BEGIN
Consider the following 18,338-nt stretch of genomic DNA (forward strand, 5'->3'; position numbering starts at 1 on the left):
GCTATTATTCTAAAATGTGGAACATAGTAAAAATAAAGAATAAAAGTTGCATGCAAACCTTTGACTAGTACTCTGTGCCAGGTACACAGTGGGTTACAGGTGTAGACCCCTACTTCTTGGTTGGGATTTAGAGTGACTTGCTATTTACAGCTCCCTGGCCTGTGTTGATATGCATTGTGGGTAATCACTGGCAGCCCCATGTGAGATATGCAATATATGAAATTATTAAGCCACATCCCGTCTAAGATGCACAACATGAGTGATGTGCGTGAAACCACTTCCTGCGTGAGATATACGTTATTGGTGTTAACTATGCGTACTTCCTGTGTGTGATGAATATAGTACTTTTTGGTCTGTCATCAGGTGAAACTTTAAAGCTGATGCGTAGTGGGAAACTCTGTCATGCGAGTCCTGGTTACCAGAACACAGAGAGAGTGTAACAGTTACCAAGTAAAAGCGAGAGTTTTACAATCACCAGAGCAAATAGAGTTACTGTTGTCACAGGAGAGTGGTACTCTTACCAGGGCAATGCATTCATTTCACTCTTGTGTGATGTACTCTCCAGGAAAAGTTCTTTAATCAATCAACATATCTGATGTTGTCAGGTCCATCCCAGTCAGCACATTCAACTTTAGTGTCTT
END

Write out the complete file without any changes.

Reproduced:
Consider the following 18,338-nt stretch of genomic DNA (forward strand, 5'->3'; position numbering starts at 1 on the left):
GCTATTATTCTAAAATGTGGAACATAGTAAAAATAAAGAATAAAAGTTGCATGCAAACCTTTGACTAGTACTCTGTGCCAGGTACACAGTGGGTTACAGGTGTAGACCCCTACTTCTTGGTTGGGATTTAGAGTGACTTGCTATTTACAGCTCCCTGGCCTGTGTTGATATGCATTGTGGGTAATCACTGGCAGCCCCATGTGAGATATGCAATATATGAAATTATTAAGCCACATCCCGTCTAAGATGCACAACATGAGTGATGTGCGTGAAACCACTTCCTGCGTGAGATATACGTTATTGGTGTTAACTATGCGTACTTCCTGTGTGTGATGAATATAGTACTTTTTGGTCTGTCATCAGGTGAAACTTTAAAGCTGATGCGTAGTGGGAAACTCTGTCATGCGAGTCCTGGTTACCAGAACACAGAGAGAGTGTAACAGTTACCAAGTAAAAGCGAGAGTTTTACAATCACCAGAGCAAATAGAGTTACTGTTGTCACAGGAGAGTGGTACTCTTACCAGGGCAATGCATTCATTTCACTCTTGTGTGATGTACTCTCCAGGAAAAGTTCTTTAATCAATCAACATATCTGATGTTGTCAGGTCCATCCCAGTCAGCACATTCAACTTTAGTGTCTT